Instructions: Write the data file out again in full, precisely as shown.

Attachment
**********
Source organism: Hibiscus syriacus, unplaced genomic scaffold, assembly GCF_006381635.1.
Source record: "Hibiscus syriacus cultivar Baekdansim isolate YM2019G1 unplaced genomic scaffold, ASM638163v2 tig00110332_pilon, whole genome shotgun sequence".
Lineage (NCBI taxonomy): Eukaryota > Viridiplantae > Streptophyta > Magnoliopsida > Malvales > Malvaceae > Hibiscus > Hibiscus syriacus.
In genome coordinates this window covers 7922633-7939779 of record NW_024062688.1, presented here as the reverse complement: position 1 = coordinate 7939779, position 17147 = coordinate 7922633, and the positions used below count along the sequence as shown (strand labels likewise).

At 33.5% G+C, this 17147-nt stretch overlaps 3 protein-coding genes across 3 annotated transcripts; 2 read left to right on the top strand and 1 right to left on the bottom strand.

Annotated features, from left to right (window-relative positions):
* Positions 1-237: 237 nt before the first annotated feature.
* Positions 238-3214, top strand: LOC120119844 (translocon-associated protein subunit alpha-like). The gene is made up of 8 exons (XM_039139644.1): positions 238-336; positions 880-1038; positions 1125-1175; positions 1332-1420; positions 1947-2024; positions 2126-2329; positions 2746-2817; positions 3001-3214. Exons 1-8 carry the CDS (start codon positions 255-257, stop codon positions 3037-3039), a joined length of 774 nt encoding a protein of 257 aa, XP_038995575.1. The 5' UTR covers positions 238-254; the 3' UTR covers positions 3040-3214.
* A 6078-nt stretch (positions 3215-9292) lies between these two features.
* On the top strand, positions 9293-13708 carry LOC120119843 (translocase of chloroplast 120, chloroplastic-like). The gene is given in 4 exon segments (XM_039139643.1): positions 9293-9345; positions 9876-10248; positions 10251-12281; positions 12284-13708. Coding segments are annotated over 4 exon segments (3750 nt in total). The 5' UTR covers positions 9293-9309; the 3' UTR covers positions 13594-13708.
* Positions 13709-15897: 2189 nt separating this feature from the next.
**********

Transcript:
Source organism: Hibiscus syriacus, unplaced genomic scaffold, assembly GCF_006381635.1.
Source record: "Hibiscus syriacus cultivar Baekdansim isolate YM2019G1 unplaced genomic scaffold, ASM638163v2 tig00110332_pilon, whole genome shotgun sequence".
Lineage (NCBI taxonomy): Eukaryota > Viridiplantae > Streptophyta > Magnoliopsida > Malvales > Malvaceae > Hibiscus > Hibiscus syriacus.
In genome coordinates this window covers 7922633-7939779 of record NW_024062688.1, presented here as the reverse complement: position 1 = coordinate 7939779, position 17147 = coordinate 7922633, and the positions used below count along the sequence as shown (strand labels likewise).

At 33.5% G+C, this 17147-nt stretch overlaps 3 protein-coding genes across 3 annotated transcripts; 2 read left to right on the top strand and 1 right to left on the bottom strand.

Annotated features, from left to right (window-relative positions):
* Positions 1-237: 237 nt before the first annotated feature.
* Positions 238-3214, top strand: LOC120119844 (translocon-associated protein subunit alpha-like). The gene is made up of 8 exons (XM_039139644.1): positions 238-336; positions 880-1038; positions 1125-1175; positions 1332-1420; positions 1947-2024; positions 2126-2329; positions 2746-2817; positions 3001-3214. Exons 1-8 carry the CDS (start codon positions 255-257, stop codon positions 3037-3039), a joined length of 774 nt encoding a protein of 257 aa, XP_038995575.1. The 5' UTR covers positions 238-254; the 3' UTR covers positions 3040-3214.
* A 6078-nt stretch (positions 3215-9292) lies between these two features.
* On the top strand, positions 9293-13708 carry LOC120119843 (translocase of chloroplast 120, chloroplastic-like). The gene is given in 4 exon segments (XM_039139643.1): positions 9293-9345; positions 9876-10248; positions 10251-12281; positions 12284-13708. Coding segments are annotated over 4 exon segments (3750 nt in total). The 5' UTR covers positions 9293-9309; the 3' UTR covers positions 13594-13708.
* Positions 13709-15897: 2189 nt separating this feature from the next.